If you are using a Route Resolver, and it encounters an unhandled exception, the route will not resolve, and your page will simply not render. This is obviously not ideal, and you should throw out this idea immediately.

You could catch and log the error, setting the data being loaded to an empty or default object, and then letting the resolver complete successfully. If you do that, you need to think of what the rendered page would look like. Is it still useful for the person trying to load the page? If the answer is yes, then perhaps this is an acceptable solution. You can actually make this choice a case-by-case decision, based on the importance of data being loaded. If it is not "mission critical", go ahead and let the page load.

Redirect to an error page

On the other hand, maybe your data is so critical that not a smidgen of the page should appear until it is all available. If any missing piece of data causes the page to be useless, consider redirecting to an error page with an explanation of what went wrong. You could optionally provide a link on the error page, allowing the user to retry. After all, it may have been a temporary blip.

Here is some sample code that illustrates one way to redirect to an error page if any errors are encountered in the Resolver. The primary advantage to this method is that the page itself need not be modified, or even know about the resolver. If the component loads, you can be sure that the data is there. Thus, the code I am showing here is the resolver itself, and I am not showing the page component.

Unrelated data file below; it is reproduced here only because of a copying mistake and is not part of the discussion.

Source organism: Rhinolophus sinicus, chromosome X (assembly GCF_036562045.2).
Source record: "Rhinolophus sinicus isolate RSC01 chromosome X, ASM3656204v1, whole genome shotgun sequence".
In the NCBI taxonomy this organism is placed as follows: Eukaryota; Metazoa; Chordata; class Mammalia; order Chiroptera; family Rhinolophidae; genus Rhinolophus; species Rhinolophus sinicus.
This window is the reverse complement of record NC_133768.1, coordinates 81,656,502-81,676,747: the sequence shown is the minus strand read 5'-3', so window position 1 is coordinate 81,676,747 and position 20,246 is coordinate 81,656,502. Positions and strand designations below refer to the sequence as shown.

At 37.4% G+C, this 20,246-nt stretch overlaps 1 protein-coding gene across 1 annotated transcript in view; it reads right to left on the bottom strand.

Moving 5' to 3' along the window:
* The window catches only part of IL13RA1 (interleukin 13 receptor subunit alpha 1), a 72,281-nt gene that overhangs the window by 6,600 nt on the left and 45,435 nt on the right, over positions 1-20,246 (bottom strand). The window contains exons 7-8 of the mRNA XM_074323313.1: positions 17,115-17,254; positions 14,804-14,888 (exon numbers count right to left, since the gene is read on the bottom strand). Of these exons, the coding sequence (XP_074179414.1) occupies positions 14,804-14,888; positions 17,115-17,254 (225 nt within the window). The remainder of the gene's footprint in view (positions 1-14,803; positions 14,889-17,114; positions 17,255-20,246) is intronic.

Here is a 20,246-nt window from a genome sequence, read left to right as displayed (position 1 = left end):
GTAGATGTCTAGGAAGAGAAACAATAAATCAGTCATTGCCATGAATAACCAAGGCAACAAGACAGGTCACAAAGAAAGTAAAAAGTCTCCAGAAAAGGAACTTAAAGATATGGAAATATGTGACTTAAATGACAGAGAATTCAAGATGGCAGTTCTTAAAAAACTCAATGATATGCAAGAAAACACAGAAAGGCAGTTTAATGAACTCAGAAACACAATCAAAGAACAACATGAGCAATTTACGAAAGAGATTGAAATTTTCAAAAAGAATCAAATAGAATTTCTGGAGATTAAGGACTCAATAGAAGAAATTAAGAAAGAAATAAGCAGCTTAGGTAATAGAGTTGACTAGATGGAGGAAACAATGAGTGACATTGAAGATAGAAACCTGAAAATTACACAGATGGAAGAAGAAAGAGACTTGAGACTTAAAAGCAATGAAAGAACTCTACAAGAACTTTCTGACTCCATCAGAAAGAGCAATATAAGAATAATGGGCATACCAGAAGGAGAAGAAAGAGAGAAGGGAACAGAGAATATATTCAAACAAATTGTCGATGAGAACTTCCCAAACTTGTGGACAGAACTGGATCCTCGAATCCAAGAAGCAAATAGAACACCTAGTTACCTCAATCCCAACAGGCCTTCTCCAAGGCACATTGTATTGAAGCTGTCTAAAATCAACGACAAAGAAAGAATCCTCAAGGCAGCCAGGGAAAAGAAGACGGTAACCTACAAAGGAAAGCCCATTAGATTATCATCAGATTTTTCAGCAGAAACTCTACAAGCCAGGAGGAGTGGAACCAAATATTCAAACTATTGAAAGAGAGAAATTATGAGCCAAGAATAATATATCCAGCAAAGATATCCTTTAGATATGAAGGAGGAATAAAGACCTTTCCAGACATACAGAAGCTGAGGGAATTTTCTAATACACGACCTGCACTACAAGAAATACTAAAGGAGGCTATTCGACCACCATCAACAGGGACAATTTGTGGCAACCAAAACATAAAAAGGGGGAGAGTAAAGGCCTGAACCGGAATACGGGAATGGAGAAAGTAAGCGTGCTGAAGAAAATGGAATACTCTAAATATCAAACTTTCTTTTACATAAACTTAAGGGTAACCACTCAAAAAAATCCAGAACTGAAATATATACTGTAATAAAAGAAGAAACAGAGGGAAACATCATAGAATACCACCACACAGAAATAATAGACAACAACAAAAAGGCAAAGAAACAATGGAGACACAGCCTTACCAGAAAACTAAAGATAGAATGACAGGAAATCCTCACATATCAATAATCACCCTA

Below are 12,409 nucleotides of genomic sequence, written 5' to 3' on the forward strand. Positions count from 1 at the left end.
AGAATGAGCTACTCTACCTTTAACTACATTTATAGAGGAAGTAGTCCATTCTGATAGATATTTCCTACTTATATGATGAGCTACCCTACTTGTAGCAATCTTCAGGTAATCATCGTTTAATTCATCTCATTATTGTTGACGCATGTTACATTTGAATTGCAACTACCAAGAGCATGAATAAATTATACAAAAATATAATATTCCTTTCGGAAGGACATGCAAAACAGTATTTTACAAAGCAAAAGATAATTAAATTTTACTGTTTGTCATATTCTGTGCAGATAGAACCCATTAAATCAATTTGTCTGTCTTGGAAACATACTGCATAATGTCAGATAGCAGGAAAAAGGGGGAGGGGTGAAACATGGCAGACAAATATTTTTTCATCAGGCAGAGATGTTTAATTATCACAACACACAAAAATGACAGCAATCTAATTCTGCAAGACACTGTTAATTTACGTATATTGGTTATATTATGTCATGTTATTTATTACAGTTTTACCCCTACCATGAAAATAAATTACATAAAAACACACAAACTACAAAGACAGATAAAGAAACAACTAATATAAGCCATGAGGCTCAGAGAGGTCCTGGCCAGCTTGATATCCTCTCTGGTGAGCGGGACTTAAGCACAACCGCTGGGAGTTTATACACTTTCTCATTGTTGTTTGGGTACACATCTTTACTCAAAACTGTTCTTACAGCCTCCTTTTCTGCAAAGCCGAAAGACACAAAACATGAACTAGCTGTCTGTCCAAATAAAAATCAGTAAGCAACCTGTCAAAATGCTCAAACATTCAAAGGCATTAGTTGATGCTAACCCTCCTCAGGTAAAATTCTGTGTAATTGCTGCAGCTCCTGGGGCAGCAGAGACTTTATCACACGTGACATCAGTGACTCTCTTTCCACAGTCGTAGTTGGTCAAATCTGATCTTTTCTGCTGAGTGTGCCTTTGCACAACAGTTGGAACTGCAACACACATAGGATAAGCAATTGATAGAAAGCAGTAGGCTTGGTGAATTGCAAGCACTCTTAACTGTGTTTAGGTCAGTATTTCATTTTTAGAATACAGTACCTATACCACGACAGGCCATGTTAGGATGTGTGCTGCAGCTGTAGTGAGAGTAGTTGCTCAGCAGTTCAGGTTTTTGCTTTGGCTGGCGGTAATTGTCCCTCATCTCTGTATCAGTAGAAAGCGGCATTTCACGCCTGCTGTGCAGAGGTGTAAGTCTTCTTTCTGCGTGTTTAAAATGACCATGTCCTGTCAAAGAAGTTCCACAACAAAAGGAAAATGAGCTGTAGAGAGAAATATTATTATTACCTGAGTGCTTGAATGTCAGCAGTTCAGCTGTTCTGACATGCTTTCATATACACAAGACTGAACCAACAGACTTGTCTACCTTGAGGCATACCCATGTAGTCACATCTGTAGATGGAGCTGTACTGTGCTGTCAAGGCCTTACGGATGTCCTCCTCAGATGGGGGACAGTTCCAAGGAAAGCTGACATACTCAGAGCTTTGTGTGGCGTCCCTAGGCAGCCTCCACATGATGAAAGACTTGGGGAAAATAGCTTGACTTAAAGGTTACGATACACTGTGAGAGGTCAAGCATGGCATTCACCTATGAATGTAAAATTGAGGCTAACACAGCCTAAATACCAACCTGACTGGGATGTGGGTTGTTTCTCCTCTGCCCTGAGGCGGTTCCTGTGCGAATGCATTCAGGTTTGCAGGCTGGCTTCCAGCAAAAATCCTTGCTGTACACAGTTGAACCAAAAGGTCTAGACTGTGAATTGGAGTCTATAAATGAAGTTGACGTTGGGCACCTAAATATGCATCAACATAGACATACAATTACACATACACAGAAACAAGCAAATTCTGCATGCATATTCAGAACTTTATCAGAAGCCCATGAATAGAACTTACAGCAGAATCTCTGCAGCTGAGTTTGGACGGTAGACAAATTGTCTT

The Resolver implements the Resolve interface, containing a single resolve() function. This function gets called before the page component is rendered. Inside of this function, we make a call to the data service to retrieve the data. My sample service waits 3.5 seconds, and then throws an error. For simplicity, my resolver only needs to know how to catch the error. At that point, the resolve function calls the Angular router to navigate to the /error page by its URL, and returns an EMPTY observable to the caller. I am not sure this last step was strictly necessary, but it satisfies the TypeScript compiler.

export class ErrorResolverService implements Resolve<any> {
  constructor(private data: DataService, private router: Router) { }

  resolve() {
    return this.data.getData()
        catchError((e) => {
          return EMPTY;

Maybe Not Use a Resolver

Going back to the Order Status scenario, imagine that there is really only one piece of data that would make the entire page useless. And even then, if the page renders without this data, and instead displays an inline error, what is the ultimate harm?

Allow me to suggest another option. Consider not using a Route Resolver at all.

Loading Indicator